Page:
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X-MEN PREQUELS

A good primer for non-fans, but uneven comics at best

By Matthew F. Saunders     June 28, 2000

To prepare for this summer's X-Men movie, Marvel Comics has released three X-Men movie prequel comics: X-Men Movie Prequel: Magneto, X-Men Movie Prequel: Rogue and X-Men Movie Prequel: Wolverine. And who can blame them? If all goes well, the movie could finally become Marvel's breakthrough big-budget film--all apologies to Blade--after years of flops, could-have-beens and disastrous small-budget attempts. The X-film certainly has everything going for it in terms of a respected director (Bryan Singer), star cast (Patrick Stewart, Sir Ian McKellen and Halle Berry, to name a few), big-budget special effects and a sly marketing campaign that plays on the franchise's core message of genetic racism.

In publishing prequel comics set in movie continuity and marketing them in more mainstream, less traditional comics outlets such as Toys 'R' Us and Tower Records, Marvel's plan is two-fold. It's trying not just to satisfy pre-existing X-fans' desire for adaptations, but also woo new readers with the 'complete story' provided by these background-filling stories and to infuse the struggling comic book market with new blood. That places squarely on their shoulders a rather large burden. They should be not just good comics, but good enough to convince non-comics readers who may pick them up to jump onboard for the long haul.

Unfortunately, the prequels are a mixed bag. The best of the group by far is Magneto, written by Joe Pruett with pencils by Mark Texiera. Careful not to tread too far into movie territory, it offers a glimpse into Magneto's origins as a Nazi concentration camp victim, then proceeds to examine and establish his uneasy relationship with X-Men founder, Professor Charles Xavier. Magneto's motivations, and the ghosts that haunt him, are clearly portrayed, as is the ideological conflict between the two men.

From that standpoint, Magneto serves as an excellent primer for the film's central theme, which super-imposes the issues of mutation and genetic racism on the template of the 1960s black civil rights movement. The inevitable dichotomy that arises between the characters positions Magneto in the militant, aggressive Malcolm X-like role vs. Xavier's peaceful, reconciliatory Martin Luther King Jr. viewpoint. New readers unfamiliar with this traditional X-Men allegory can walk away with a basic blueprint of the movie to come, and a deeper understanding of these central characters.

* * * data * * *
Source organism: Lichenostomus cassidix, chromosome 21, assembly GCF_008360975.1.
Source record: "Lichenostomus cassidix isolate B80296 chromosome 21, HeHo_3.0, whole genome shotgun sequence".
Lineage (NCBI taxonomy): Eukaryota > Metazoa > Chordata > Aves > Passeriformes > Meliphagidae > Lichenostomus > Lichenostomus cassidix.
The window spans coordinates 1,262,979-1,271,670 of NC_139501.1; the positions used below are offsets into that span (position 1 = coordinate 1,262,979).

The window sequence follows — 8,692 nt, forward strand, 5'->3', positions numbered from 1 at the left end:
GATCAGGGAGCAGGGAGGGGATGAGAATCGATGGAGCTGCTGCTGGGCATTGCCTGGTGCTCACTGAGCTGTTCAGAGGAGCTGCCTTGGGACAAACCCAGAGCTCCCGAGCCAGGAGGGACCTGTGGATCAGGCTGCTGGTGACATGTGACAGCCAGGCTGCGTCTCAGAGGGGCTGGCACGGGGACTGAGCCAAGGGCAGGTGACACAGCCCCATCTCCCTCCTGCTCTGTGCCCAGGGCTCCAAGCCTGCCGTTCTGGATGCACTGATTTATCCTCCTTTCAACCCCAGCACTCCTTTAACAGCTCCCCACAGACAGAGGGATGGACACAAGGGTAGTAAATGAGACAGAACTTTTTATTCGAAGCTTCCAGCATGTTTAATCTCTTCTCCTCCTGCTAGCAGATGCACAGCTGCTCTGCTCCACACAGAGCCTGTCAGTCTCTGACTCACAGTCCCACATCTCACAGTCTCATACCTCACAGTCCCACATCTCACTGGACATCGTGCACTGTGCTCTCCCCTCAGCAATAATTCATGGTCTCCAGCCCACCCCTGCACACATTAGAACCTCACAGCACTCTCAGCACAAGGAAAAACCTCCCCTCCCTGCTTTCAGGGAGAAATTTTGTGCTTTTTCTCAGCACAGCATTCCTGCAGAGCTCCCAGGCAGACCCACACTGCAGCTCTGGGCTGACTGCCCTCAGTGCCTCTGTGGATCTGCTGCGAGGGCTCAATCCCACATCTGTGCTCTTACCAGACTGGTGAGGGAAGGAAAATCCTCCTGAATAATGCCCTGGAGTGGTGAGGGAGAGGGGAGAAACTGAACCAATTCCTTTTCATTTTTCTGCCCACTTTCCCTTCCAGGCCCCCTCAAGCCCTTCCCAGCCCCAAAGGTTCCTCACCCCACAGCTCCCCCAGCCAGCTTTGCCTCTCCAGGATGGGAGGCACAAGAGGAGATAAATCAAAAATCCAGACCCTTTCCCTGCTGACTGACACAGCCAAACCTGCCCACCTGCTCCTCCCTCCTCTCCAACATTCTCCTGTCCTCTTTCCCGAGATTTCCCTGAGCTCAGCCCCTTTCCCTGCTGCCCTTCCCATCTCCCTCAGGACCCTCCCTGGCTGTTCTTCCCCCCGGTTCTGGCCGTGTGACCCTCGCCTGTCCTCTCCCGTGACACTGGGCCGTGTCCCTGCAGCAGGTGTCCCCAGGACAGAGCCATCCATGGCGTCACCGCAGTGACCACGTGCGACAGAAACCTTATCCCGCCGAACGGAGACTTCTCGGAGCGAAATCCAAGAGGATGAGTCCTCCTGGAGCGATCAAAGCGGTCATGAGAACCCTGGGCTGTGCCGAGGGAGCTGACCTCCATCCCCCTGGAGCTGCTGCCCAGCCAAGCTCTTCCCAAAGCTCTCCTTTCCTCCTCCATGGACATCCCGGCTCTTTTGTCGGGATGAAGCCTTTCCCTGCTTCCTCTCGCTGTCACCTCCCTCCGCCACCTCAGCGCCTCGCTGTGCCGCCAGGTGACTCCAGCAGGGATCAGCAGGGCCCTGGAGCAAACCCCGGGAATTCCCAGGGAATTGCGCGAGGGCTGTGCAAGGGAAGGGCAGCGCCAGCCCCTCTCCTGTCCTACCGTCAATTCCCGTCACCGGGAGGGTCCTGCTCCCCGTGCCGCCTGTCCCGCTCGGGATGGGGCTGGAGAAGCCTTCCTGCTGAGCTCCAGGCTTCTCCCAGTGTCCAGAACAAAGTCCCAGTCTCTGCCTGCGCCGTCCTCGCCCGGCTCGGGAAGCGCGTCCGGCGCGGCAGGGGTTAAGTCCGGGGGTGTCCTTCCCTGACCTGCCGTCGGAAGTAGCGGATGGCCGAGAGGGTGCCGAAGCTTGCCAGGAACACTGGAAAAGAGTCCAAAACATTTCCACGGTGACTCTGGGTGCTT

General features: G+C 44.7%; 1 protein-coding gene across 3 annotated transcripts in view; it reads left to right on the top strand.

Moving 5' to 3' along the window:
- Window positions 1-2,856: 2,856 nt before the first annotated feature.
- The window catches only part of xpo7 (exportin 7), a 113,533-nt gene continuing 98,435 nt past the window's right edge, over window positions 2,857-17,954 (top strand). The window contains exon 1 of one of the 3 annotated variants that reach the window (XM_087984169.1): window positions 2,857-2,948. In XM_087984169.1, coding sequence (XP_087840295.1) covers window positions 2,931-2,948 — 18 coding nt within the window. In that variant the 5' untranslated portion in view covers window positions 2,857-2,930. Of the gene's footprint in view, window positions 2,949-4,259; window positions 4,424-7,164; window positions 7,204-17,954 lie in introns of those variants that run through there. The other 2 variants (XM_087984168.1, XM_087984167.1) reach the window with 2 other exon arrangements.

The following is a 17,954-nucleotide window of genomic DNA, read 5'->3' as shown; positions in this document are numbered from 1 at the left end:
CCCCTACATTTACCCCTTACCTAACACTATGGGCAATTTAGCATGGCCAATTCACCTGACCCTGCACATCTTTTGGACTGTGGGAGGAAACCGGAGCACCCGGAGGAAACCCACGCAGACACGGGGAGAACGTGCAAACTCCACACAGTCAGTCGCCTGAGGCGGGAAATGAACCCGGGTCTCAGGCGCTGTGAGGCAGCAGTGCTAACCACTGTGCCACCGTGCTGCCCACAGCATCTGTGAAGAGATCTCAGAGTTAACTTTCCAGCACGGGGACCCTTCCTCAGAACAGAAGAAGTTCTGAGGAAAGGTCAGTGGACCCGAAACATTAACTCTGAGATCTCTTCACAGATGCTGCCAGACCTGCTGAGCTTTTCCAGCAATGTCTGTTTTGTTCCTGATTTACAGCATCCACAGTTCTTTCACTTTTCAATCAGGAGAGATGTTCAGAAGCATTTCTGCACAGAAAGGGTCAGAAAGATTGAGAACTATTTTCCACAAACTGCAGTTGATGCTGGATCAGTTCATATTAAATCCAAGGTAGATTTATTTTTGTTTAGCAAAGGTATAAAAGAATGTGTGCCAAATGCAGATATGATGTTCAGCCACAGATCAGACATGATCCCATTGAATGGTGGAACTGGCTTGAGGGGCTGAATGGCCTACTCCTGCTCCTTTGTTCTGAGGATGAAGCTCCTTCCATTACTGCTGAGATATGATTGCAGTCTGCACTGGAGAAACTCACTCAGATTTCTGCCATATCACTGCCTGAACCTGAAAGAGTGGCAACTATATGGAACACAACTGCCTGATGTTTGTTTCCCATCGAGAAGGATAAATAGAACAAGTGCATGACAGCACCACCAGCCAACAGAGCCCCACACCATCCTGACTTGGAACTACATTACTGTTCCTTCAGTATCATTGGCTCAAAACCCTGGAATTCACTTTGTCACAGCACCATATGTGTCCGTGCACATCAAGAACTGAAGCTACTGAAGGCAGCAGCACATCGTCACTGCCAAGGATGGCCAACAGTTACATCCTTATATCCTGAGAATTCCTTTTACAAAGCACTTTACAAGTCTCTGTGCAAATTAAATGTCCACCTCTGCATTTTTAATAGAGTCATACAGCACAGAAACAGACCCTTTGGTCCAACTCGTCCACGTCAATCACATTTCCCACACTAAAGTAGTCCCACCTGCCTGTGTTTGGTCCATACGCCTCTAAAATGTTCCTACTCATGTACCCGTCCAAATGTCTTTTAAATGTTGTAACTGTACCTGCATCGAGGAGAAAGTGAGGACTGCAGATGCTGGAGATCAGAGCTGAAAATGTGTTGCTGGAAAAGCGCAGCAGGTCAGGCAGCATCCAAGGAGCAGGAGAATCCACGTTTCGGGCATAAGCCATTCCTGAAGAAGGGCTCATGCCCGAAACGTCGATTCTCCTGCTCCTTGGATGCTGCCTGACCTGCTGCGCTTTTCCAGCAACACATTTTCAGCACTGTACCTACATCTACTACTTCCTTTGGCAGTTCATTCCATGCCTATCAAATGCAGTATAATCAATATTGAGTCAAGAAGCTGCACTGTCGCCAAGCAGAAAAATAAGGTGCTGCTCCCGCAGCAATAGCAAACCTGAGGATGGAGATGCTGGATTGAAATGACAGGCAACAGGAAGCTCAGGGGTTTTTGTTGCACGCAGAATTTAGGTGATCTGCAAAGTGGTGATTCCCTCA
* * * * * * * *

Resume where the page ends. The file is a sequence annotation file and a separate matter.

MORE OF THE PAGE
On that level, this issue is successful. But to accomplish this, readers have to suffer through occasionally stilted dialogue. Pruett does his best to distill the Magneto/Xavier conflict into 48 pages, but too often their arguments sound cliched or textbook-like, rather than genuine, impassioned speeches. Readers come away with a sense of character, but also with a longing for more natural dialogue, rather than their almost spoon-fed, agenda-filled diatribes.

Rogue, by writers Dan Abnett and Andy Lanning and artist Alan Evans, provides a nice counterpoint to Magneto. Where Magneto establishes the film's ideological framework, Rogue brings the issue of mutant persecution into a more personal focus. Following the uncontrollable manifestation of her life and memory-absorbing powers, Rogue is condemned then hunted, first by her schoolmates and later by secret government officials bent on containing the 'mutant problem.'

In putting a face to Magneto's political stance, Rogue is successful, giving readers a more intimate taste of the issues that'll play out in the movie. But as a story unto itself, it's a bit uneven. The first half of the story presents a Rogue who's afraid and confused by what's happening to her, one who finds safety in flight from her persecutors. She's quick on her feet, but is so out of desperation and necessity. The story's second half, in which she's incarcerated with other mutants in a special government holding facility, presents a much more confident, and subsequently less consistent, character. Here, she rallies her fellow prisoners and leads a breakout, the story apparently foregoing the confused, scared girl to which we're initially introduced.